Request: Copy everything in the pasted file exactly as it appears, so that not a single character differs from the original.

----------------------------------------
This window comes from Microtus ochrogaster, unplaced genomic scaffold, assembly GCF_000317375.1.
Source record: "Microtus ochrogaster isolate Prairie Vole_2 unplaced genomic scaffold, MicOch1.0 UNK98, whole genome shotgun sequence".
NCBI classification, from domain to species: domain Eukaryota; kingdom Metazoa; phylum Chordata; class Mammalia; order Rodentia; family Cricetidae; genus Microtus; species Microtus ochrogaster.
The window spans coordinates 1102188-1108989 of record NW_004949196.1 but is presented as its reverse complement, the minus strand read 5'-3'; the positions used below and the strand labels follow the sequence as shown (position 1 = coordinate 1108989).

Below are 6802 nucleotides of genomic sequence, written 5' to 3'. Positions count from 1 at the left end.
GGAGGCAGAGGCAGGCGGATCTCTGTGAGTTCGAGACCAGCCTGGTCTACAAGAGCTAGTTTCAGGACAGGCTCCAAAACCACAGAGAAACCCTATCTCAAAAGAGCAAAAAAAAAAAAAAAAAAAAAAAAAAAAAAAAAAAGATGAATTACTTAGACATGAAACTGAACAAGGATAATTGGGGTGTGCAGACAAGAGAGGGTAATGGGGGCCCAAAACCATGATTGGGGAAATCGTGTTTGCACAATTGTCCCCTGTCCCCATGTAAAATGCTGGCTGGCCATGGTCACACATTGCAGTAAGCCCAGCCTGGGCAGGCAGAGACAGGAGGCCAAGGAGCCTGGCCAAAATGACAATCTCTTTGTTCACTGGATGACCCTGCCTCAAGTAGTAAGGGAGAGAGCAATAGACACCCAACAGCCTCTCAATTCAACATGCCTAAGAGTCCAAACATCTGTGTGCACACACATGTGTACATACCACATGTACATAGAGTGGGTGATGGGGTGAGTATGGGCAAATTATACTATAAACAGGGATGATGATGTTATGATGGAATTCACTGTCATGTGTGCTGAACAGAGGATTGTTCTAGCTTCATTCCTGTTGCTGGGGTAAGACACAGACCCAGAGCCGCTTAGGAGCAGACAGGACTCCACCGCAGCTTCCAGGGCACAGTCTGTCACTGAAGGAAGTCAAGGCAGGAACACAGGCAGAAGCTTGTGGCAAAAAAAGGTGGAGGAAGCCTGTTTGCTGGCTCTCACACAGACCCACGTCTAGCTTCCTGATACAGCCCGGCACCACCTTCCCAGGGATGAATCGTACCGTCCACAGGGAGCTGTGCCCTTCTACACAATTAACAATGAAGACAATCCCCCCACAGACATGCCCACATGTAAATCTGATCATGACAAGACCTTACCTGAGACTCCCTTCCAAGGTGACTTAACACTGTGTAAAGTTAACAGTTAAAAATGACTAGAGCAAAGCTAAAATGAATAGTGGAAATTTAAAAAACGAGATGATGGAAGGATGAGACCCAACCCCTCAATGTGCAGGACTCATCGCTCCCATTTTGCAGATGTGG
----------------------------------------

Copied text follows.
This window comes from Microtus ochrogaster, unplaced genomic scaffold, assembly GCF_000317375.1.
Source record: "Microtus ochrogaster isolate Prairie Vole_2 unplaced genomic scaffold, MicOch1.0 UNK98, whole genome shotgun sequence".
NCBI classification, from domain to species: domain Eukaryota; kingdom Metazoa; phylum Chordata; class Mammalia; order Rodentia; family Cricetidae; genus Microtus; species Microtus ochrogaster.
The window spans coordinates 1102188-1108989 of record NW_004949196.1 but is presented as its reverse complement, the minus strand read 5'-3'; the positions used below and the strand labels follow the sequence as shown (position 1 = coordinate 1108989).

Below are 6802 nucleotides of genomic sequence, written 5' to 3'. Positions count from 1 at the left end.
GGAGGCAGAGGCAGGCGGATCTCTGTGAGTTCGAGACCAGCCTGGTCTACAAGAGCTAGTTTCAGGACAGGCTCCAAAACCACAGAGAAACCCTATCTCAAAAGAGCAAAAAAAAAAAAAAAAAAAAAAAAAAAAAAAAAAAGATGAATTACTTAGACATGAAACTGAACAAGGATAATTGGGGTGTGCAGACAAGAGAGGGTAATGGGGGCCCAAAACCATGATTGGGGAAATCGTGTTTGCACAATTGTCCCCTGTCCCCATGTAAAATGCTGGCTGGCCATGGTCACACATTGCAGTAAGCCCAGCCTGGGCAGGCAGAGACAGGAGGCCAAGGAGCCTGGCCAAAATGACAATCTCTTTGTTCACTGGATGACCCTGCCTCAAGTAGTAAGGGAGAGAGCAATAGACACCCAACAGCCTCTCAATTCAACATGCCTAAGAGTCCAAACATCTGTGTGCACACACATGTGTACATACCACATGTACATAGAGTGGGTGATGGGGTGAGTATGGGCAAATTATACTATAAACAGGGATGATGATGTTATGATGGAATTCACTGTCATGTGTGCTGAACAGAGGATTGTTCTAGCTTCATTCCTGTTGCTGGGGTAAGACACAGACCCAGAGCCGCTTAGGAGCAGACAGGACTCCACCGCAGCTTCCAGGGCACAGTCTGTCACTGAAGGAAGTCAAGGCAGGAACACAGGCAGAAGCTTGTGGCAAAAAAAGGTGGAGGAAGCCTGTTTGCTGGCTCTCACACAGACCCACGTCTAGCTTCCTGATACAGCCCGGCACCACCTTCCCAGGGATGAATCGTACCGTCCACAGGGAGCTGTGCCCTTCTACACAATTAACAATGAAGACAATCCCCCCACAGACATGCCCACATGTAAATCTGATCATGACAAGACCTTACCTGAGACTCCCTTCCAAGGTGACTTAACACTGTGTAAAGTTAACAGTTAAAAATGACTAGAGCAAAGCTAAAATGAATAGTGGAAATTTAAAAAACGAGATGATGGAAGGATGAGACCCAACCCCTCAATGTGCAGGACTCATCGCTCCCATTTTGCAGATGTGG